No one knew where it was going, but everyone wanted to keep out of its way.  On the other hand, no one wanted to let it completely out of sight, either.  Better to know which way the danger might be coming from.  So the NPCs trailed along at as safe a distance as they could manage, across the miles and through the levels.  Cycles passed and animations reset.  Items spawned and despawned, and still the First Person walked on.

Then, at last, they saw something coming the other way.  Another armored colossus, another following cloud of terrified NPCS.

Another First Person.

No one in the crowd had known there could be more than one (though the NPC poet-historians could recite the oral history of the servers and their long, slow decline.  Ping, ping, lag, went the mantra, in pursuit of the mystic state of latency).  A second First Person.  It seemed somehow obscene.  How long had it been since anyone had seen another?  How long had it been since anyone had even learned the word "multiplayer"?

They thought they had seen destruction.  They thought there was no more that could be done to them.

They soon learned otherwise.

Tuesday, June 3, 2014

Fun Factory

Jake found happiness under the couch cushions.  It was drippy.  It had been there a while.

Years later, the factory was fully automated.  Extractors, dehydrators, compounders, filters.  It squirted seltzer into bottles dosed with the minimum active dose of essence of happiness, added sugar and a label with a barcode, and shipped them out in pallets.  The trucks never stopped.

The main laboratory was off-limits to all non-authorized personnel, which at this point meant functionally everyone.  The sealed titanium "Happiness" cannister had long since fallen empty and dry as dust.

What Jake had discovered was that it didn't actually matter.

Sunday, June 1, 2014

Good Cop

Ramsey pulled the badge off using both hooves.  The slick plastic stuck to his wool and squirmed from his grasp as if alive; it had, after all, been designed for someone with claws.  Lupine sniggers filled the locker room.  No one met Ramsey's gaze when he glanced around.

"I think it went okay out there today," said Doulpho.  He was Ramsey's partner, gray fur showing all around his muzzle.  Doulpho didn't like the situation, Ramsey knew, but Ramsey gave the old wolf credit for keeping a positive attitude on the outside.  For trying.  "It's hard for anyone to be the first."  Doulpho coughed and scratched at his chin with one paw.  "Hey, look," he said slowly, "it's Friday.  Everyone's going down to the watering hole after work..."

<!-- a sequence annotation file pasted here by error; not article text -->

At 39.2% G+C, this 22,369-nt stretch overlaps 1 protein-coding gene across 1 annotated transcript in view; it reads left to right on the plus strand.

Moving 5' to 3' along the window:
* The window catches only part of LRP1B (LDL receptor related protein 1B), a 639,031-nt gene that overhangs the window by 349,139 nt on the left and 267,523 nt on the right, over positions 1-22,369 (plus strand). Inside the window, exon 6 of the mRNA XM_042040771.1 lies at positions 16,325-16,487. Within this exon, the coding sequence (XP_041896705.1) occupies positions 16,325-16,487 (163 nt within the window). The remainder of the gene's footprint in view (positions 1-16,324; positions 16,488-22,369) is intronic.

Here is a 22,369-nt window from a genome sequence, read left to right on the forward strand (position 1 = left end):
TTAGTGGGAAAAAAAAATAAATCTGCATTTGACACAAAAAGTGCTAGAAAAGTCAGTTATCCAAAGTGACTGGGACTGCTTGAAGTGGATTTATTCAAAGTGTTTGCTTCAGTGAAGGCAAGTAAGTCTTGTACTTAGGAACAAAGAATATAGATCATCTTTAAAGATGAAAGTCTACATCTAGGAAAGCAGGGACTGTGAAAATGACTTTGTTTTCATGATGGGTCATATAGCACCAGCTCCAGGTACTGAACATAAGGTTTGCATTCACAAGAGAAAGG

Ramsey could sense ears pricking up all around them.  Barely suppressed snarls vibrated in a dozen throats.  Inside his head, Ramsey adjusted his opinion of Doulpho sharply upward.  Assuming the offer was genuine, Doulpho had just made a lot of enemies for the sake of a comradely gesture.  Ramsey forced a smile.  "No, thanks, Doulpho.  I've still got those night classes.  Maybe next week."

Doulpho nodded his understanding, his predator's eyes wide.  The tension in the room ebbed slightly.  No sheep in the bar, not yet.  Ramsey worked his bulletproof vest over his horns, which just this year had started to curve inward at last.  Fuck the night classes.  He'd go home and watch television, then sleep.  Then on Monday he'd come back, and the job would start again.  He'd wear a badge.  He'd carry a gun.

He would be a cop among wolves.

Friday, May 23, 2014

Linkdump, of sorts.

Recent stories that I have neglected to announce here:

"The Strongest Man in the World," at Daily Science Fiction - Surreal circus-flavored creepiness.

"Enginesong" reprinted in audio at Podcastle - Trains got legs? 

From eons past here at Mirrorshards, "Traveler in a Distant Land," as the drabble for Drabblecast #316, where the main story also features the vocal talents of my lovely spouse.

Tuesday, May 13, 2014

Jenkins' Job

“Look, Graham, before Jenkins gets in,” said Mary, “I just... I wanted to warn you not to say anything.”

“About what?”

“Shh!  He’s here!”

A small orange tomcat padded into the office, a tiny briefcase in its mouth.  It leapt onto the desk and sat to wash its face.  Then it abruptly stood and darted back outside.

“He forgot the files,” Mary sighed.  “Typical.”

“You could have just said he was a cat,” Graham snapped.

“What?  I just meant you shouldn’t mention his operation.  He’s very sensitive about it.”

Graham blinked.  “He’s neutered?”

Mary gave him an odd look.  “Declawed.”

Friday, May 2, 2014


You can get used to anything, my uncle Otto used to say.  That’s probably pretty true.  I don’t think about it much because the Noise gets louder when I do.

For me, the Noise sounds like an alarm clock in the next room.  Most of the time it does, anyway.  Sometimes it gets closer, when... you know.

Yeah, don’t think too hard about that.   Did it spike?  You’ve got to be careful.  That looked like it kind of hurt.

Oh, I don’t remember much before the Noise.  I wasn’t born with it, but I was pretty little.  I’m almost as good as most of the younger kids; they don’t even have to try to avoid thinking wrong.

What?  What?

Hold on.

Sorry.  I was... I got distracted.  I was confused.  I’m okay now.

Oh, I was telling you.  I was telling you something.  Acclimation.

Right, yes.  It was Tony.  I mean, Tony isn’t here anymore.  That’s a thing I had to get used to.

Ow.  No, I’m fine.  I said I’m fine.